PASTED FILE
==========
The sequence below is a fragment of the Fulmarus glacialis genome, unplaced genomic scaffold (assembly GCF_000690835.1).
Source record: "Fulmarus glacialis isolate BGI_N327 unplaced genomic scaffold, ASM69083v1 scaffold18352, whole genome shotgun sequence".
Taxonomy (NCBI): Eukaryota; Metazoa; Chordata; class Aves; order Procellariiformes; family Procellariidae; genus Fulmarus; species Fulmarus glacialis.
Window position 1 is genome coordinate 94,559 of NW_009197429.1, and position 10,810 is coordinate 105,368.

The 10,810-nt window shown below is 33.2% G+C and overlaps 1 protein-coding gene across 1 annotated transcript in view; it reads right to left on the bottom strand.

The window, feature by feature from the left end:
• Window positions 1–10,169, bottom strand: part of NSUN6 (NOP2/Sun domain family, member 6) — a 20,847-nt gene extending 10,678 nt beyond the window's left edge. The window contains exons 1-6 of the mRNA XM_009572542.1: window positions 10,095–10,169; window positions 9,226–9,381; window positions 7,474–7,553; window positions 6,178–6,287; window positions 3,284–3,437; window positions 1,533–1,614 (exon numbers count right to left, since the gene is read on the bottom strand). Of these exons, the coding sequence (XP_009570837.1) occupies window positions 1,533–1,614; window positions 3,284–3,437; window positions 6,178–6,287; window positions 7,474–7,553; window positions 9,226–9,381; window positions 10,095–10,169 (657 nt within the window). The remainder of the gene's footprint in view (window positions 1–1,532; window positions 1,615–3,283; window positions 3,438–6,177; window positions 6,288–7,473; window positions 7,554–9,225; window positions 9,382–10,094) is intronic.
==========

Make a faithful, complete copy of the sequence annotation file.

The sequence below is a fragment of the Fulmarus glacialis genome, unplaced genomic scaffold (assembly GCF_000690835.1).
Source record: "Fulmarus glacialis isolate BGI_N327 unplaced genomic scaffold, ASM69083v1 scaffold18352, whole genome shotgun sequence".
Taxonomy (NCBI): Eukaryota; Metazoa; Chordata; class Aves; order Procellariiformes; family Procellariidae; genus Fulmarus; species Fulmarus glacialis.
Window position 1 is genome coordinate 94,559 of NW_009197429.1, and position 10,810 is coordinate 105,368.

The 10,810-nt window shown below is 33.2% G+C and overlaps 1 protein-coding gene across 1 annotated transcript in view; it reads right to left on the bottom strand.

The window, feature by feature from the left end:
• Window positions 1–10,169, bottom strand: part of NSUN6 (NOP2/Sun domain family, member 6) — a 20,847-nt gene extending 10,678 nt beyond the window's left edge. The window contains exons 1-6 of the mRNA XM_009572542.1: window positions 10,095–10,169; window positions 9,226–9,381; window positions 7,474–7,553; window positions 6,178–6,287; window positions 3,284–3,437; window positions 1,533–1,614 (exon numbers count right to left, since the gene is read on the bottom strand). Of these exons, the coding sequence (XP_009570837.1) occupies window positions 1,533–1,614; window positions 3,284–3,437; window positions 6,178–6,287; window positions 7,474–7,553; window positions 9,226–9,381; window positions 10,095–10,169 (657 nt within the window). The remainder of the gene's footprint in view (window positions 1–1,532; window positions 1,615–3,283; window positions 3,438–6,177; window positions 6,288–7,473; window positions 7,554–9,225; window positions 9,382–10,094) is intronic.